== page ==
I am a big believer in doing as much legwork on your own as you possibly can before reaching out to music industry executives. That being said, there comes a time in every artist’s career where you’re going to have to approach someone in the industry to get to that proverbial "next level." Let me assure you that there is a right way of doing this and several wrong ways of doing this. Sadly, many artists repeatedly write emails that go right into the trash because of very basic mistakes that can be easily avoided.
Obviously the first and most basic rule of the approach is "Don’t approach someone with a cold email if you can avoid it." Knowing someone who knows the person you are trying to get in touch with can help a great deal. However, I realize that going in with a strong referral isn’t always an option. Consider the five suggestions below when you’re putting together your next cold email.
1) Form Letters
Sure, you may be able to get your message out to hundreds or even thousands of people. But if people feel like you are sending them a form letter (don’t confuse this with a newsletter – that’s a whole other blog post) about a specific need or a desired business relationship, then it’s over. No one likes to feel like they are just a name on a list. And speaking of names on a list, sending an email to yourself and cc-ing rather than bcc-ing everyone won’t win you any favors from people who hold positions where both bot-generated and musician-generated spam mail comes with the territory.
It is perfectly acceptable to cut and paste part of a letter to a certain type of executive, but at least take the time to customize the first few sentences and address them by name. Also, let the person you are contacting know specifically why you are contacting them. What makes you think you are a good fit for what they do and why? Let’s just say you are looking to approach a blogger. Saying something like, "I just read your story on this other artist and I really like the way it was written. I thought that since you liked what they do you might appreciate my new single…" is much more likely to get a response than a press release about your new product addressed to no one in particular.
2) Poor Presentation
This is so common it boggles the mind. I often get emails from people in which their names are not obvious from the email address and not included in the "from" field by their email program. On top of that, they don’t bother to introduce themselves or put any kind of signature indicating who they are or where they are from. From my vantage point, I am getting a message from SlappyMcJellyPants@Yahoo.com. The rest of the email had better be stellar (or at least very funny) for me to consider responding.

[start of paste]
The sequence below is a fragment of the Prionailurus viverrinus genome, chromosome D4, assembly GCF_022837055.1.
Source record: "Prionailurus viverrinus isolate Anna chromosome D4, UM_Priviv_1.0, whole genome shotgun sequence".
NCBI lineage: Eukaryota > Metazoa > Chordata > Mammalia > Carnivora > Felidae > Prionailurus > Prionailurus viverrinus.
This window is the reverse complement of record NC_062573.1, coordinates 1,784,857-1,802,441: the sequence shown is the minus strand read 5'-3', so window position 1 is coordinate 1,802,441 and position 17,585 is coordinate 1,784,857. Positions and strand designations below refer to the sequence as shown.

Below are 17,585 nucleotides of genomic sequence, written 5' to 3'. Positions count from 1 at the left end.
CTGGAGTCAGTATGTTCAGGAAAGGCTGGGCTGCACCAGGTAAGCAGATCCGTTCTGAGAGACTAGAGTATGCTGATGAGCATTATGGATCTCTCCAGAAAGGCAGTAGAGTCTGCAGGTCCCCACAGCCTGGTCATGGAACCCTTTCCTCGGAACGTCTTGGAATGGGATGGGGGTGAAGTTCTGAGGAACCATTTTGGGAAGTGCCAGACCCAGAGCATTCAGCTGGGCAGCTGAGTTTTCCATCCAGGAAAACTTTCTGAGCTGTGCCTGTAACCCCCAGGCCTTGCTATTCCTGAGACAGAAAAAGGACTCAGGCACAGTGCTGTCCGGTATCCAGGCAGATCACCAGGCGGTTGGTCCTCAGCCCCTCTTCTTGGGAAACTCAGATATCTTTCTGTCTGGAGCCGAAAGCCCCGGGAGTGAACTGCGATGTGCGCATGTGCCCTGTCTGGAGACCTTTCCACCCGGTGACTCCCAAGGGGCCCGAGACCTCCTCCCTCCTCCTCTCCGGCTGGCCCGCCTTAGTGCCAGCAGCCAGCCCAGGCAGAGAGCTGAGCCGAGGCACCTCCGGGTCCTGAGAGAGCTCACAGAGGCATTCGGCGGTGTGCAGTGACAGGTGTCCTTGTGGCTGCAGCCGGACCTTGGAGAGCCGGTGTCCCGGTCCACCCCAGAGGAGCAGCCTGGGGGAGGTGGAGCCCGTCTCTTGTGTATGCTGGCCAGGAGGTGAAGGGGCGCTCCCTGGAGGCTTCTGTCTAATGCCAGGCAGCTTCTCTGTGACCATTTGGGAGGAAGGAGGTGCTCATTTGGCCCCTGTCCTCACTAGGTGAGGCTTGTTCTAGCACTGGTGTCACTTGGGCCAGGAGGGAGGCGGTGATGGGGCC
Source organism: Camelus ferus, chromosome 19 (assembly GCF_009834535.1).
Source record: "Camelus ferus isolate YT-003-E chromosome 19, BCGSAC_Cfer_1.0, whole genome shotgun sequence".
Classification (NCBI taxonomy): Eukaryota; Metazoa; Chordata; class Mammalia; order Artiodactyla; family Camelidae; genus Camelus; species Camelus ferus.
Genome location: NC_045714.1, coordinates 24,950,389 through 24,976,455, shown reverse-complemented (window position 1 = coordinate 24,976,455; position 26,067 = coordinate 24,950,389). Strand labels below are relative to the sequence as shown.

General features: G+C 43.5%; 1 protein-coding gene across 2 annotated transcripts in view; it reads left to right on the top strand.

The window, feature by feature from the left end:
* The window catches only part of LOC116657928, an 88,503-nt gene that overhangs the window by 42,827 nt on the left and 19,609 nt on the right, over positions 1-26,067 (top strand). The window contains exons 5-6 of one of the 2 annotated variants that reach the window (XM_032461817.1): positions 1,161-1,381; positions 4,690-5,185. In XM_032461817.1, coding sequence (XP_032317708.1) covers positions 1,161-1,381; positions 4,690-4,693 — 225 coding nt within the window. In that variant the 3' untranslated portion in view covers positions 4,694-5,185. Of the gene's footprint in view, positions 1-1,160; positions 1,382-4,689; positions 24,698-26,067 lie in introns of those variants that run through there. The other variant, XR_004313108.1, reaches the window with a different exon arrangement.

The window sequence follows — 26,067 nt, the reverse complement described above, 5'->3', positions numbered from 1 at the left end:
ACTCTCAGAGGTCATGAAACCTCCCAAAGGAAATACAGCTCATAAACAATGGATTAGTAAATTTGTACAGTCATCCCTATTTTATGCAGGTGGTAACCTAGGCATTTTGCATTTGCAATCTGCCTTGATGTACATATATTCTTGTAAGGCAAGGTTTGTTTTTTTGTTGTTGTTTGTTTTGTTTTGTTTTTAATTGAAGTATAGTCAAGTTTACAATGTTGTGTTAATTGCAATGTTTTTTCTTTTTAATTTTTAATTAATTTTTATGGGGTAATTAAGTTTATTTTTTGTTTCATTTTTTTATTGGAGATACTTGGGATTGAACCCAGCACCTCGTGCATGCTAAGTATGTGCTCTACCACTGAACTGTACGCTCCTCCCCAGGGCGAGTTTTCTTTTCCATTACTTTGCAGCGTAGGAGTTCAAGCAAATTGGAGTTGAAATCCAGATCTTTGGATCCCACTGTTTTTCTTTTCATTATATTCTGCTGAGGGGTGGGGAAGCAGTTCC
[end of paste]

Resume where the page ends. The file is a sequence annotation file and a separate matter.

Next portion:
As a side note, I’m easy to get a hold of. I am in the business of selling music marketing services, so it is part of my job to be as accessible as possible. That said, it isn’t hard to tell, simply from presentation, who is taking their career and image seriously and who is not. If there are people out there who are having trouble getting a hold of me, then they can forget about people who are really difficult to contact cold like A&R people, music supervisors, and music journalists.
Another huge issue in presentation is spelling and grammar. Look, I’m no grammar Nazi and I would be completely lost without spell check, but reaching out to a stranger for help and then sending them what looks more like a text to your girlfriend is probably not a great idea. This all might sound silly, but I have found a huge correlation between the way people present themselves in email and how together their career is, and I respond to emails in order of the likelihood that I am dealing with someone who is serious (and willing to work!)
Lastly on the presentation front: saying you have talent is meaningless. Executives hear this all day long. The best thing you can do to get someone’s attention is to make a concentrated effort on your pitch prior to crafting any email and running it by friends and peers that can be honest with you. What turns my head is not when people talk about their talent, but when they describe the achievements that they have earned with their talent. Are you drawing well or playing with more established artists? Are you working with anyone who has great credits? Did you win a local contest? Do you have a ton of social media followers and an obvious dialogue with fans online? Do you have a mailing list with a ton of people on it? These are the things that will get people’s attention.
3) Lack of Research
You can much more easily begin a personal relationship with someone when you have specifics about their job function and their professional history. With blogs, LinkedIn, and any of the other resources available online these days, there is no excuse not to have a good understanding of what people have done in the past and on which projects they have worked. Knowing these things can go a long way in adding a personal touch to the email you are sending someone. I am always flattered that people took the time to read about me before reaching out. Admittedly I’m usually annoyed when people don’t bother to read anything and just ask for help without knowing who I am or what I do. And in my case, all that information is provided in a link right next to the contact link. I get intoxicated calls on my Google Voicemail at 3am on a Sunday from people wanting a record deal (from me … even though I don’t run a label) or want me to manage them (I don’t manage artists). My favorite call to date was someone asking for Jay-Z’s phone number (which I still don’t have) and then offering me 50% of the guaranteed collaboration that would result from me giving it to him.